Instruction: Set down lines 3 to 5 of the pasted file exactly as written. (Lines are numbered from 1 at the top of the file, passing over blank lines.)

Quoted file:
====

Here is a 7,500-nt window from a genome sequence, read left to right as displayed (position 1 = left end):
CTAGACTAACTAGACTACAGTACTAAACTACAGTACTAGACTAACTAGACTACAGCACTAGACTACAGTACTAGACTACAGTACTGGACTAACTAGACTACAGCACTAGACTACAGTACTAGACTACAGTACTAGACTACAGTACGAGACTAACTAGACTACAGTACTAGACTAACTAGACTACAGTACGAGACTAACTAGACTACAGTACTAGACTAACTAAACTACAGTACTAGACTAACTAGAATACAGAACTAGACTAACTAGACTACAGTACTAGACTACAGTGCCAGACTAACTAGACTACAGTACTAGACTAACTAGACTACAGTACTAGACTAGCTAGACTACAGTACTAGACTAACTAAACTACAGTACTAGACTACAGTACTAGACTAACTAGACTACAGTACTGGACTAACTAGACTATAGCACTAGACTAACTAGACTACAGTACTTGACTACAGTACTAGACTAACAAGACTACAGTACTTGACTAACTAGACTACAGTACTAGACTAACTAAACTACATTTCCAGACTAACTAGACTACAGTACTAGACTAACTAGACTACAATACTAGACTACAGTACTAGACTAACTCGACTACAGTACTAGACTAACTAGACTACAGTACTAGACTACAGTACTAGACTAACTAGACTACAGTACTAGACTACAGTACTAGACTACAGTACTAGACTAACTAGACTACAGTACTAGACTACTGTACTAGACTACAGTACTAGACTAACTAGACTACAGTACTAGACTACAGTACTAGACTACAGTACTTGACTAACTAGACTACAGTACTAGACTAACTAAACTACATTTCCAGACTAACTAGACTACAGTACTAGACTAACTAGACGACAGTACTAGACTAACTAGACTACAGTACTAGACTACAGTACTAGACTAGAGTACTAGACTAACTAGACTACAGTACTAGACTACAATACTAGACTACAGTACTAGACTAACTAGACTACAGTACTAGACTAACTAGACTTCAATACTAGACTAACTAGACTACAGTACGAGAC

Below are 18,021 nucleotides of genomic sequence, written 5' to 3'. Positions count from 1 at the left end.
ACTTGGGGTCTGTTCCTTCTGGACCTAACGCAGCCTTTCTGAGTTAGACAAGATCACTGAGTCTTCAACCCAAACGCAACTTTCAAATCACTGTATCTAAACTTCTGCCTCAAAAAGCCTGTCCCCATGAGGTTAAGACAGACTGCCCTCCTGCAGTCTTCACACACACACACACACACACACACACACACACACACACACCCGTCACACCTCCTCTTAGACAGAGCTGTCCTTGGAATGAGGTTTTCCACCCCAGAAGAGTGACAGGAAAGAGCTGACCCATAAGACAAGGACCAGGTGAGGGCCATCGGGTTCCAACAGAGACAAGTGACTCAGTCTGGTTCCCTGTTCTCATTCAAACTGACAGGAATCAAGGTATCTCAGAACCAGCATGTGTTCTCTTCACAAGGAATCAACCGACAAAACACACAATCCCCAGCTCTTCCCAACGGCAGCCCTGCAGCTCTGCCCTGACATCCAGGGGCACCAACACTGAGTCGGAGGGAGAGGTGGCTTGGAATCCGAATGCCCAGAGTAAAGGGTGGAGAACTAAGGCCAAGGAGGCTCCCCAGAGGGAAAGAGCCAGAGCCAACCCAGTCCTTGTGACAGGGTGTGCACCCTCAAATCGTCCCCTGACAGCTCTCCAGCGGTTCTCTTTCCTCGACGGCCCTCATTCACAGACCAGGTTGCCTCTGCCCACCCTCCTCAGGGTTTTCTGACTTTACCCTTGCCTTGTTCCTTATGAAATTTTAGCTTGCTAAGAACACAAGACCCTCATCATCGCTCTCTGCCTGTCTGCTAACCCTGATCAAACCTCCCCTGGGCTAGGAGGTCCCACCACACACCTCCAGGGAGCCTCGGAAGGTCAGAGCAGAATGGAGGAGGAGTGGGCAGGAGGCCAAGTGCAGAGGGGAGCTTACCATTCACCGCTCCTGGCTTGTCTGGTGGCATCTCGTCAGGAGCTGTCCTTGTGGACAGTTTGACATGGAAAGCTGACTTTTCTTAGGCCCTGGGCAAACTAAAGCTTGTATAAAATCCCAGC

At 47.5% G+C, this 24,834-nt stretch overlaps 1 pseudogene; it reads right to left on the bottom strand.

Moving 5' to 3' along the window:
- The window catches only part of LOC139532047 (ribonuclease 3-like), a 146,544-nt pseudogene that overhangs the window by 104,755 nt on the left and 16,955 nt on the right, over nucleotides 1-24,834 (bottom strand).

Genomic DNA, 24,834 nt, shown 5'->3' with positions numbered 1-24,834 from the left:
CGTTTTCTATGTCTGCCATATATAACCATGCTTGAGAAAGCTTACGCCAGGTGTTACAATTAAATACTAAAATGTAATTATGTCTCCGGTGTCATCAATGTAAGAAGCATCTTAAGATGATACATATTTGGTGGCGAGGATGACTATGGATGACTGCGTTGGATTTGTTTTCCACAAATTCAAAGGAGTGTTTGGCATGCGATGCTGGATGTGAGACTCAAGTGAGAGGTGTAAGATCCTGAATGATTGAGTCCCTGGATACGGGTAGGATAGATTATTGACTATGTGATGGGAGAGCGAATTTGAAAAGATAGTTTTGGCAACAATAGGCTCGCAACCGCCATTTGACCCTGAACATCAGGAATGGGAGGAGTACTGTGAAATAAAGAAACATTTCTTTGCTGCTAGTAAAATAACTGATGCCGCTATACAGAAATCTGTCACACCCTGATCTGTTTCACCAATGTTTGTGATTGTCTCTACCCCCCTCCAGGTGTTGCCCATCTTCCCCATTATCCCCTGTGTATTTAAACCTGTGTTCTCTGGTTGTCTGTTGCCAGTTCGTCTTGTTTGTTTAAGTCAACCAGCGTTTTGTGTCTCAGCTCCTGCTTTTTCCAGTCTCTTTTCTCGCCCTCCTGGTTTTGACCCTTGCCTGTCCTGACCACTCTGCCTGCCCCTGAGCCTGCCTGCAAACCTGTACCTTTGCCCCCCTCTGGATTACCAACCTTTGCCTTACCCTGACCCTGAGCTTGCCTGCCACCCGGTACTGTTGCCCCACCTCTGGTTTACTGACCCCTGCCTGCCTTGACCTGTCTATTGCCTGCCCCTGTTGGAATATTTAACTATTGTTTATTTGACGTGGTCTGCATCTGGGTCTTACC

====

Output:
Below are 18,021 nucleotides of genomic sequence, written 5' to 3'. Positions count from 1 at the left end.
ACTTGGGGTCTGTTCCTTCTGGACCTAACGCAGCCTTTCTGAGTTAGACAAGATCACTGAGTCTTCAACCCAAACGCAACTTTCAAATCACTGTATCTAAACTTCTGCCTCAAAAAGCCTGTCCCCATGAGGTTAAGACAGACTGCCCTCCTGCAGTCTTCACACACACACACACACACACACACACACACACACACACACCCGTCACACCTCCTCTTAGACAGAGCTGTCCTTGGAATGAGGTTTTCCACCCCAGAAGAGTGACAGGAAAGAGCTGACCCATAAGACAAGGACCAGGTGAGGGCCATCGGGTTCCAACAGAGACAAGTGACTCAGTCTGGTTCCCTGTTCTCATTCAAACTGACAGGAATCAAGGTATCTCAGAACCAGCATGTGTTCTCTTCACAAGGAATCAACCGACAAAACACACAATCCCCAGCTCTTCCCAACGGCAGCCCTGCAGCTCTGCCCTGACATCCAGGGGCACCAACACTGAGTCGGAGGGAGAGGTGGCTTGGAATCCGAATGCCCAGAGTAAAGGGTGGAGAACTAAGGCCAAGGAGGCTCCCCAGAGGGAAAGAGCCAGAGCCAACCCAGTCCTTGTGACAGGGTGTGCACCCTCAAATCGTCCCCTGACAGCTCTCCAGCGGTTCTCTTTCCTCGACGGCCCTCATTCACAGACCAGGTTGCCTCTGCCCACCCTCCTCAGGGTTTTCTGACTTTACCCTTGCCTTGTTCCTTATGAAATTTTAGCTTGCTAAGAACACAAGACCCTCATCATCGCTCTCTGCCTGTCTGCTAACCCTGATCAAACCTCCCCTGGGCTAGGAGGTCCCACCACACACCTCCAGGGAGCCTCGGAAGGTCAGAGCAGAATGGAGGAGGAGTGGGCAGGAGGCCAAGTGCAGAGGGGAGCTTACCATTCACCGCTCCTGGCTTGTCTGGTGGCATCTCGTCAGGAGCTGTCCTTGTGGACAGTTTGACATGGAAAGCTGACTTTTCTTAGGCCCTGGGCAAACTAAAGCTTGTATAAAATCCCAGC

At 47.5% G+C, this 24,834-nt stretch overlaps 1 pseudogene; it reads right to left on the bottom strand.